Rights

The Stories of Yawar Ahmed Bhat

Kashmir's mothers are suspended in a state of longing for their children, the Yawars of the Valley, who are in fear, in danger or without trace.

Yawar Ahmed Bhat from Chandgam in Pulwama died in Srinagar’s SMHS hospital on September 20, 2019, 45 days after his state was locked down on August 5, after the scrapping of provisions of Article 370. He was 15 years old. He allegedly died by suicide, after consuming rat poison. The following circumstances were reported. 

On September 17, Yawar told his sister that he had been detained and beaten up by some soldiers from a local army camp. They took away his identity card and asked him to report at the camp the next day.

Yawar’s father’s name is Abdul Hameed. He said the boy seemed upset that night. “He usually slept in my room. That night he did not; my wife found him at the window, vomiting,” Abdul said.

He was terrified of being tortured by the Army. He knew it would happen, whether he went to the camp or stayed home. His family rushed him to the district hospital and then, somehow, to Srinagar. At SMHS hospital he could not be saved; that was the end of Yawar Abdul Hameed.

People visit Abdul Hameed Bhat’s residence after Yawar’s death. Photo: Mudasir Ahmad

The Army has denied having had any part in this incident. SSP Chandan Kohli started inquest proceedings, and when asked by the media, DC Pulwama Syed Abid refused to comment.

I was one of the five women who had visited Srinagar from September 17 to 21, 43 days since lockdown. In our report Women’s Voice which was released on September 24, we had recounted the terrible condition of women and children in the region.

Yawar died the day after we left Srinagar. But there are many, many Yawars whose testimonies we heard and recorded. My urge to write these lines, however,  emanates from a very personal experience which I have never shared. I feel that this is the time to speak from the heart.

My own son’s name is Yavar and my late husband’s name was Abdul Hameed.

Yawar of Pulwama was also my son. The difference is only in the spelling. Yawar and Yavar. Everything else is the same. This death in Pulwana seems like a death in my own family. I feel one with this unknown family of Pulwama. Until yesterday, they and many like them were strangers whose voices we were carrying to the world through our report. Today they are family.

My son Yavar is a human rights lawyer. He has always been an inspiration, for my late husband and me. He was four or five years old when I almost died because of him. At a crowded mall in a foreign country my Yavar suddenly disappeared. I went mad.

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I screamed out his name in all directions. In heart-stopping moments I felt I won’t see him again. Tears and cries in the midst of swirling crowds of tourists while escalators madly moved up and down, all this is etched in my mind even after 40 years. It may have been 10 minutes and 10 deaths later, when I saw a little boy with a tear-streaked face coming down the escalator. It was decidedly my life’s happiest moment.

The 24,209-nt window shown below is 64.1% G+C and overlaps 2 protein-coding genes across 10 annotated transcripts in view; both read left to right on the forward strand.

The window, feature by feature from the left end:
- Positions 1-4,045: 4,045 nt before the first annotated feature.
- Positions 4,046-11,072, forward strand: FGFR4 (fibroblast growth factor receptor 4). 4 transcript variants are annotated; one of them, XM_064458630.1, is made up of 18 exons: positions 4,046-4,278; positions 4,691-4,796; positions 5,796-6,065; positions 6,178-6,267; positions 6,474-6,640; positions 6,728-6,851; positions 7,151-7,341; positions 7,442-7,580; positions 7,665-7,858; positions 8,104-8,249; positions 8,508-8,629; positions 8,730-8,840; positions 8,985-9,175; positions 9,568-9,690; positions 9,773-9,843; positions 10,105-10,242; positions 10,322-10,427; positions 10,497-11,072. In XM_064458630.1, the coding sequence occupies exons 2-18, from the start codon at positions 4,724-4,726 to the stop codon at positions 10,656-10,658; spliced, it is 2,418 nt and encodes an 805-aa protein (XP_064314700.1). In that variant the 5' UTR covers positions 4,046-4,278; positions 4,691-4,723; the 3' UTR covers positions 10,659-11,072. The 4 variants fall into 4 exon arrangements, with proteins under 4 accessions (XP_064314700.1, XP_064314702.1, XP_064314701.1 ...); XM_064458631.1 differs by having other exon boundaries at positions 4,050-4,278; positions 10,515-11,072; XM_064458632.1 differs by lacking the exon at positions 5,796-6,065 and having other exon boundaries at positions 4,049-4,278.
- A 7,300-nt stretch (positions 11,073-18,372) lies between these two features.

What about the mothers of Kashmir?

When their sons walk out of the door, whether to play, to run errands, to go to school, mothers must die each time they see the back of a shirt or school bag. Will he? Won’t he? Torture? Death?

We wrote in our report that the sight of young, even very young boys raises hackles, stokes anger in the ‘masters’ minds. For them every  child has stone pelter written on his forehead. Snatching cell phones, demanding identity cards, hauling to secret chambers is the new normal in Kashmir.

Children play with toy guns near security personnel in Srinagar. Photo: Reuters

Everyone knows of the goings on in torture chambers, Papa One and Papa Two, during the 1990’s to 2000’s, holes of ignominy. But today their whereabouts are largely unknown. Parents who have no means of knowing, no money to bribe, no public transport to use, have no option but to live every inch of their pain.

There was a petition in the Supreme Court about disappeared children, post lockdown. Disappearances of youths in Kashmir have been going on for a long time but suddenly there is a deluge. Two distinguished child rights activists, Shanta Sinha and Enakshi Ganguly, have petitioned before a Supreme Court bench headed by the Chief Justice.

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The latter asked for a report from the Jammu and Kashmir Juvenile Justice Committee headed by Justice Ali Mohammad Magrey.

Subsequently,  the Chief Justice of India, being occupied by Ayodhya, transferred the case to a colleague. The report of the Committee was submitted to Supreme Court via the Jammu and Kashmir High Court. After obtaining the views of several state agencies, the Committee concluded that ‘averments made in the petition are totally baseless fallacious and offer only a biased version based on media reports that have no evidentiary value…’ 

The next hearing is on October 14 2019.

What will be the fate of these innocents, these Yawars and others who are being held somewhere, somehow, away from loving laps of their mothers and fathers? What will be the result of this struggle to save children who are in the first spring of their lives?

At both ends, children at one end, parents at another — there is pining and longing, but there is nothing that connects them to one another, not even a lowly telephone line. 

Just think… if it was your child caught in this brutal display of force? 

If you know someone – friend or family member – at risk of suicide, please reach out to them. The Suicide Prevention India Foundation maintains a list of telephone numbers they can call to speak in confidence. You could also accompany them to the nearest hospital.

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